The Weather Coconut

I'm not going to lie and say this is an original idea... because it's not. I visited Camp Yaguuuuuuuuu (?) which is the oldest scout camp in the country and saw this incredibly wonderful item.


There was a stump dangling from a rope on a tripod. The structure was about 4 feet tall and very eye catching, although surrounded by trees and other such nature-related colors. Leaning on the leg of the tripod was a wooden sign that read "Weather Stump" and followed with instructions on how to operate the tool.

I cannot remember all of the instructions, but a simple and clear one was "If the stump is wet, it's raining." Awesome. I always wanted a weather telling device that was accurate - and as far as I can tell this stump was the most accurate thing I had ever seen. "If you cannot see the stump, it's foggy;" "If the stump is on fire, run!"

And etc.

Upon returning to my own camp, I decided to build my very own Weather Stump. The structure was a huge hit, although I thought we could do one better.

All meteorologists know the special weather-predicting abilities of the coconut, but this important information rarely reaches the public. After consulting with many in the weather-field and attending a secret meteorological ceremony in the heart of a volcano (they don't mess around), I was told about the mysteriously wonderful properties of the coconut. The following summer, I rebuilt the weather station, this time substituting a coconut for the stump.

The experiment was a complete success. Not only was the coconut more accurate, but I could tell from the amount of attention it received that everyone could tell how superior a coconut is in predicting forecasts than a stump.

From Board #1:
"Do Not Touch
* If it is moving, it must be windy
* If it is not moving, there is no wind
* If it is not there, it was stolen!!!
* If it is white, it is snowing
* If it is wet, it is raining
* If it is going "Tink, Tink, Tink", there must be hail
* If it is on fire, run!
* If you cannot see it, it is foggy
* If it was swallowed by the earth, there is an earthquake"

From Board #2:
"* If it is acting bored, there is no weather
* If it is casting a shadow, the sun is out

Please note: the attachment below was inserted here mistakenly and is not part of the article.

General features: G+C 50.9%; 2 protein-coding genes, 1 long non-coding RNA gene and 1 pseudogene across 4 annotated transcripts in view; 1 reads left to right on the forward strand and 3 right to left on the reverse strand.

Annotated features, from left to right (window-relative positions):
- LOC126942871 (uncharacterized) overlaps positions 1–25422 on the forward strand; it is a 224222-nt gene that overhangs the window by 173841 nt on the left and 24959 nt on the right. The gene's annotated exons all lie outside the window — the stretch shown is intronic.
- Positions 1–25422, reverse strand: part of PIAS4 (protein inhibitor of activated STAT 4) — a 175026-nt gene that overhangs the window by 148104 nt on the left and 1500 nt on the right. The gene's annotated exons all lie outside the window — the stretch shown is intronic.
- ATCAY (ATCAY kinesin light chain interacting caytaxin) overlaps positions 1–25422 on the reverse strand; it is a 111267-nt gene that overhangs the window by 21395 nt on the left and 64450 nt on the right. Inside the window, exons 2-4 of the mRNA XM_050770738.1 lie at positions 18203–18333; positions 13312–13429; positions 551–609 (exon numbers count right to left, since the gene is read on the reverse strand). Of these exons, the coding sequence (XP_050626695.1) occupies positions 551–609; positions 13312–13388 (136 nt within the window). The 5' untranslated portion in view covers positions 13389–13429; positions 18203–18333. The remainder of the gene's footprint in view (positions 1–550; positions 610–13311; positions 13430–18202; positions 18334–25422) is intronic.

* If it is involuntarily bobbing up and down, there is a flood
* If there are steaming rocks raining down upon it, there is a volcanic eruption
* If it ends up in Oz, there was a tornado"

Of course, that was our first coconut which had limited meteorological abilities. With our expertise at choosing better weather predictors, that list will not only expand, but also be a more accurate!


The New Hotness

One day, Bryan came to camp wearing a LiveStrong bracelet. I had never seen one, nor had many of the kids or staff. Somehow he had found out about the fund raiser directly when it started...

Anyway, during our morning announcements, he showed off his new bling, referring to it as the "New Hotness." Since the bit was pretty well received and seemed fairly harmless, I started talking to everyone about the New Hotness.

"Do you have the New Hotness?"
"Oh snap! Look at his hotness..."
and so forth.

This started a ridiculously popular LiveStrong fad at my camp, just months before the rest of the world became enamored with the little yellow rubber bands.

Shortly after, Bryan started a New-New Hotness. He was working under the assumption that fads are short and need to be periodically replaced by something equally silly and simple. So Bryan convinced the campers to wear goggles on their heads all day. My competing Hotness, as I hated the strap digging into my ginormous head, was to wear a winter hat during the summer.

Neither of these New-New Hotnesses were as successful as the LiveStrong bracelets, but they were quickly adapted and created positive murmurs throughout camp. The following years we integrated several other kinds of Hotness, all achieving some level of success.

This picture is NOT of the New Hotness, but it's still pretty darn funny. How else do you deal with campers constantly pestering you for the schedule?